Is the overclocking guide correct?

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May 7, 2008
What n7 is saying is obviously correct. There is a difference between "what you need" and "what is the ideal minimum"


Platinum Member
Jan 27, 2007
Originally posted by: BTRY B 529th FA BN
As far as I know and correct me if I am wrong:

bus = 133, 266, 333, 400 and its given that they can be manipulated lower or higher giving different results to total CPU speed for locked multipliers.
With DDR, the MEMORY bus is always doubled cause its double the data rate. What ever memory you buy be it DDR, DDR2, DDR3, etc. the number (i usually use "number" e.g. DDR(X) [number]) is the final number the (bus speed x 2) is divided into, hence the ratio.

Is this wrong?

EDIT: I added the word "MEMORY" to your post above, to make a distinction between the Front Side Bus (FSB), and the Memory Bus

I don't know if I fully understand your question, but I will try to elaborate on what I have said earlier.

The "3" in DDR3 means "Double Data Rate" 3-rd generation. It has nothing to do with the ratios - it is still the Double Data Rate, which means x 2.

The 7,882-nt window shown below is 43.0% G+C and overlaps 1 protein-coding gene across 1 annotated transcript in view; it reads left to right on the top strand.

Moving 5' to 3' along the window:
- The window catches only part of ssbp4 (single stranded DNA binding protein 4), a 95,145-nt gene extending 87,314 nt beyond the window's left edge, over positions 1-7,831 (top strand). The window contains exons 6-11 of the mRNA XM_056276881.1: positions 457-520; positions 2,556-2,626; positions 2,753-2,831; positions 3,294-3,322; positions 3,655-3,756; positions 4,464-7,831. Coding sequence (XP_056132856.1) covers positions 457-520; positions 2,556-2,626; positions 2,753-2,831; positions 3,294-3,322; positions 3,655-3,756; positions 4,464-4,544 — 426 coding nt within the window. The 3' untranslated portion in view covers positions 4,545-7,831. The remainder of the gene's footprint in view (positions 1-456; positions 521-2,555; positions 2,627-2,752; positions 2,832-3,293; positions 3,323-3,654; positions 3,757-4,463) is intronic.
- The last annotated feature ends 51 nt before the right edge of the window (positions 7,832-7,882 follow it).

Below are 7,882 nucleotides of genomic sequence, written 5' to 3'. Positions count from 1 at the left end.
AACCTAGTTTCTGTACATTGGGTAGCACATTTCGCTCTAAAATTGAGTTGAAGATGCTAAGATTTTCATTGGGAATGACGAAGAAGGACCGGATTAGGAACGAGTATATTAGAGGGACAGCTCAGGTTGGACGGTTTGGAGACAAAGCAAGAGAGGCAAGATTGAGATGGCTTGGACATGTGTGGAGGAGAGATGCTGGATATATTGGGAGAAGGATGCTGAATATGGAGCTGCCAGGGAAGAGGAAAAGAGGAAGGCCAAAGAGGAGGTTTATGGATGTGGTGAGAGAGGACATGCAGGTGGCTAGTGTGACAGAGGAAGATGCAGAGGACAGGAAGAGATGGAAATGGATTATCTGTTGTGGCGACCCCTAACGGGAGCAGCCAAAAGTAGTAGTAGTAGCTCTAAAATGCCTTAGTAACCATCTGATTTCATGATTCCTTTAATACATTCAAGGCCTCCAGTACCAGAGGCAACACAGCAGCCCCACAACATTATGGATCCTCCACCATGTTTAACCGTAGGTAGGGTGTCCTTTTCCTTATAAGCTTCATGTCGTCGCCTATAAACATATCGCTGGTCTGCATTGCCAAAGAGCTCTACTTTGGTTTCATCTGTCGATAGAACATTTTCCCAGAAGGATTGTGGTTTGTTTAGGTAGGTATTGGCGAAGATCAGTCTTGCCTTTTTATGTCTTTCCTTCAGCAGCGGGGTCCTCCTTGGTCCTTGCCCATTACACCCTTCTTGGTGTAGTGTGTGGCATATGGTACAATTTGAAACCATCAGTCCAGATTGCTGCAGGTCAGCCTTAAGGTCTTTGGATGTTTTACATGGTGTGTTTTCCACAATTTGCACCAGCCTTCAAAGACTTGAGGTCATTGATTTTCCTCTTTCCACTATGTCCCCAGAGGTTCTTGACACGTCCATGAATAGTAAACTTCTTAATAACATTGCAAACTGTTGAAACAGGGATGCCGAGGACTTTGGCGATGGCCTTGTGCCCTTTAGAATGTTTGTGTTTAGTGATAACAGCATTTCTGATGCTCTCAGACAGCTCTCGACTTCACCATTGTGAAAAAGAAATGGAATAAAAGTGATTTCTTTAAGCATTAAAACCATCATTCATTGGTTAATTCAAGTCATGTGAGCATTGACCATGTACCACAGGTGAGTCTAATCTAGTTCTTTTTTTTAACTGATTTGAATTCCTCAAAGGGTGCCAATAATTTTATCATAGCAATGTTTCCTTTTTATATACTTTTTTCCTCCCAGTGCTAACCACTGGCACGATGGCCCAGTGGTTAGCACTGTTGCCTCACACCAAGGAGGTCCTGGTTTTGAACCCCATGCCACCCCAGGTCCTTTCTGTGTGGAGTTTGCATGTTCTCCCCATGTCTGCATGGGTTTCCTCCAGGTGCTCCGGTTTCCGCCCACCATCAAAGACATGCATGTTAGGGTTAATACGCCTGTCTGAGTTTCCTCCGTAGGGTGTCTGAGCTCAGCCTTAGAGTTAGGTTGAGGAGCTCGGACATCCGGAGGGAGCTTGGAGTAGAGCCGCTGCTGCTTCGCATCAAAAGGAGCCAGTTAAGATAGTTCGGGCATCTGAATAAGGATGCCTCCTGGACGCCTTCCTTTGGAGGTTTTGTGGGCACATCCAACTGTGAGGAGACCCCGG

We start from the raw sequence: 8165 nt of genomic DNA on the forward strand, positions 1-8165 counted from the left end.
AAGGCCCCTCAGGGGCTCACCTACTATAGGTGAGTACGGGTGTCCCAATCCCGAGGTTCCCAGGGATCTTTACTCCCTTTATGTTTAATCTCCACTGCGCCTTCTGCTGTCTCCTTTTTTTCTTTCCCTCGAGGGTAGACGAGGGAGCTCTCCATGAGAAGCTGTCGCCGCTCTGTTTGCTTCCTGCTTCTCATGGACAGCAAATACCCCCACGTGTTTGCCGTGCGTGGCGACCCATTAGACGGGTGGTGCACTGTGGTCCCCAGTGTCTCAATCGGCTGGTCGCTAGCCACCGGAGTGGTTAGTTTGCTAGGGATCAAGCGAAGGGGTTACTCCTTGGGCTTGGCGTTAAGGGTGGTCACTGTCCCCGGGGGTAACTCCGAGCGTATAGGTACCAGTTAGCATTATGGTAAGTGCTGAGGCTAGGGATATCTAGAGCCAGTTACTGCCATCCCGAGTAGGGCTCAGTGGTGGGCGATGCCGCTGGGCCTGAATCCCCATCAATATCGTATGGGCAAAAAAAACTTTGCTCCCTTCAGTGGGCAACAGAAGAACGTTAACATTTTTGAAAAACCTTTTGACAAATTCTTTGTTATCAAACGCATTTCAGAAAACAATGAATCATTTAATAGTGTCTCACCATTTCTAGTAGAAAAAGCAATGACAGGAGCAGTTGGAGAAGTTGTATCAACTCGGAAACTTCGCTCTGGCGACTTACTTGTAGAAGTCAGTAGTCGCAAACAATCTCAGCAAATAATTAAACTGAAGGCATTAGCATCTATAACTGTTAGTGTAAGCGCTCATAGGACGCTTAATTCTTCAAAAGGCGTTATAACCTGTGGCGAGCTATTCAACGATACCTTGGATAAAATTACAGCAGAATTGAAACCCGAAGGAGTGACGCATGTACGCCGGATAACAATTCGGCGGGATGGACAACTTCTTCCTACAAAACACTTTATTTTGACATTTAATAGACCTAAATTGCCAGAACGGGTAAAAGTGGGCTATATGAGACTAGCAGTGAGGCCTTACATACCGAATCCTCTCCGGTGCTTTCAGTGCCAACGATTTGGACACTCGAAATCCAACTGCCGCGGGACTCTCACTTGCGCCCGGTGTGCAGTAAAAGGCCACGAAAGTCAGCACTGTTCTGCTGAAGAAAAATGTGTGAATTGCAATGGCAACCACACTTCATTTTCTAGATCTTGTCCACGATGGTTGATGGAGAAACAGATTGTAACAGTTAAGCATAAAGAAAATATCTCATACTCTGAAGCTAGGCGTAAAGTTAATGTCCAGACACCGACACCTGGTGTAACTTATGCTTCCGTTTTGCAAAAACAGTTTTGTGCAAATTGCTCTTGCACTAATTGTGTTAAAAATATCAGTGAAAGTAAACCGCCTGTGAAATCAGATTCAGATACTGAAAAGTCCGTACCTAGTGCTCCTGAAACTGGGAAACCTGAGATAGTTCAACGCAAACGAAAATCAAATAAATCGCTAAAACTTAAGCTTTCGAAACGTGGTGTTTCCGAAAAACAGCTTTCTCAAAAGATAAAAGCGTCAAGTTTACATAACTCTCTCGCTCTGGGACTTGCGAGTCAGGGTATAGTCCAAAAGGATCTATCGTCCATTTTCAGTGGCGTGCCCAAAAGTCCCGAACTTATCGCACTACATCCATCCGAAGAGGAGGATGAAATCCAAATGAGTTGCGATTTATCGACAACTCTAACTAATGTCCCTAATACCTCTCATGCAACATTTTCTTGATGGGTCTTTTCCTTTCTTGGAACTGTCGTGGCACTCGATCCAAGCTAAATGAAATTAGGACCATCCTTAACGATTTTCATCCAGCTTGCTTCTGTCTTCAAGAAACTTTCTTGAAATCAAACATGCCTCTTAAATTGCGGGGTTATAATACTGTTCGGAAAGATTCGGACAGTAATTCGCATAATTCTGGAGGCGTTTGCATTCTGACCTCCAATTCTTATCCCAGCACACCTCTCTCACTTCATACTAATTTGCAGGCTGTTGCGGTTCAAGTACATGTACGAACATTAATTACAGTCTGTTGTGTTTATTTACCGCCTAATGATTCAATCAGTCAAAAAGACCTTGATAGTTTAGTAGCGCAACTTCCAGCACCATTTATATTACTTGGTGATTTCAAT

But before you double the frequency, you have to get the Memory Bus running at the specific frequency, and that happens by the use of Memory Multipliers, known as the FSB:RAM ratios.


400MHz FSB x 2 Memory Multiplier (for the 2:1 ratio) = 800MHz Memory Bus frequency

Now the DDR comes into play, doubling the 800MHz to 1600MHz for the final Memory Frequency.

Another example:

500MHz FSB x 8/5 Memory Multiplier (8:5 ratio) = 800MHz Memory Bus frequency.

DDR will double this to 1600MHz, for the final Memory Frequency of 1600.

Hence, the 400MHz is not the maximum FSB for the DDR3 1600, because the 500MHz FSB will work, too.

Just like I said before, everything revolves around the "basic" FSB speed.

That "basic" frequency is then:

- "Quad pumped" for Intel CPU's for the "final" FSB speed (like ex. 4x500 = 2000 MHz)

- "Multiplied" for the "final" CPU frequency (like ex. 8x500 = 4,000MHz)

- "multiplied" with the use of "Memory Multipler" (which can be a fraction, like 2:1 or 8:5), for the "Memory Bus Frequency", which ONLY THEN is doubled as DDR (like 8:5x500 = 800MHz Memory Bus Frequency x 2 Double Data Rate = 1600MHz).

Hope this helps.